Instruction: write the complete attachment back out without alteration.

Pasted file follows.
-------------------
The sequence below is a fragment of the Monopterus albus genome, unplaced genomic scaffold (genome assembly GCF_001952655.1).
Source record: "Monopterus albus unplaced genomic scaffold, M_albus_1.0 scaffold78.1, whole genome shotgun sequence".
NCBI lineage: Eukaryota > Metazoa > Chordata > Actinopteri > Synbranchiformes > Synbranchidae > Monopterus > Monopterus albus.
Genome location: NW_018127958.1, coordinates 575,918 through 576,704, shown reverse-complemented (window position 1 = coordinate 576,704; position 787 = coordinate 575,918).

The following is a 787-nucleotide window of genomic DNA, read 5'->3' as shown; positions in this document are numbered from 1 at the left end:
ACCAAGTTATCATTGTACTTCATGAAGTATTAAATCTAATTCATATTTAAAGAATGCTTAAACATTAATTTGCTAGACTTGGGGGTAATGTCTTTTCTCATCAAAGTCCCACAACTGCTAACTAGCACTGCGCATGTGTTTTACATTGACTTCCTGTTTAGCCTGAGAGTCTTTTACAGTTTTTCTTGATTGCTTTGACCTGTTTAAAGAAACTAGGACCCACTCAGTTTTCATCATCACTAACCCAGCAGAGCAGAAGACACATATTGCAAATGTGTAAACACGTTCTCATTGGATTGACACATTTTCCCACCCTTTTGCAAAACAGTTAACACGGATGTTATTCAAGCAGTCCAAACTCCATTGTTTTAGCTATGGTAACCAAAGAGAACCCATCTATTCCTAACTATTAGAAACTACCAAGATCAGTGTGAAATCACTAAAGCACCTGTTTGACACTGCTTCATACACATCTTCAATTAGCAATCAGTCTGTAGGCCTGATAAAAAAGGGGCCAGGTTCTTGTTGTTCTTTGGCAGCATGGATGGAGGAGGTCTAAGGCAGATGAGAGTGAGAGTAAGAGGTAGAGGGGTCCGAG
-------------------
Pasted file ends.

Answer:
The sequence below is a fragment of the Monopterus albus genome, unplaced genomic scaffold (genome assembly GCF_001952655.1).
Source record: "Monopterus albus unplaced genomic scaffold, M_albus_1.0 scaffold78.1, whole genome shotgun sequence".
NCBI lineage: Eukaryota > Metazoa > Chordata > Actinopteri > Synbranchiformes > Synbranchidae > Monopterus > Monopterus albus.
Genome location: NW_018127958.1, coordinates 575,918 through 576,704, shown reverse-complemented (window position 1 = coordinate 576,704; position 787 = coordinate 575,918).

The following is a 787-nucleotide window of genomic DNA, read 5'->3' as shown; positions in this document are numbered from 1 at the left end:
ACCAAGTTATCATTGTACTTCATGAAGTATTAAATCTAATTCATATTTAAAGAATGCTTAAACATTAATTTGCTAGACTTGGGGGTAATGTCTTTTCTCATCAAAGTCCCACAACTGCTAACTAGCACTGCGCATGTGTTTTACATTGACTTCCTGTTTAGCCTGAGAGTCTTTTACAGTTTTTCTTGATTGCTTTGACCTGTTTAAAGAAACTAGGACCCACTCAGTTTTCATCATCACTAACCCAGCAGAGCAGAAGACACATATTGCAAATGTGTAAACACGTTCTCATTGGATTGACACATTTTCCCACCCTTTTGCAAAACAGTTAACACGGATGTTATTCAAGCAGTCCAAACTCCATTGTTTTAGCTATGGTAACCAAAGAGAACCCATCTATTCCTAACTATTAGAAACTACCAAGATCAGTGTGAAATCACTAAAGCACCTGTTTGACACTGCTTCATACACATCTTCAATTAGCAATCAGTCTGTAGGCCTGATAAAAAAGGGGCCAGGTTCTTGTTGTTCTTTGGCAGCATGGATGGAGGAGGTCTAAGGCAGATGAGAGTGAGAGTAAGAGGTAGAGGGGTCCGAG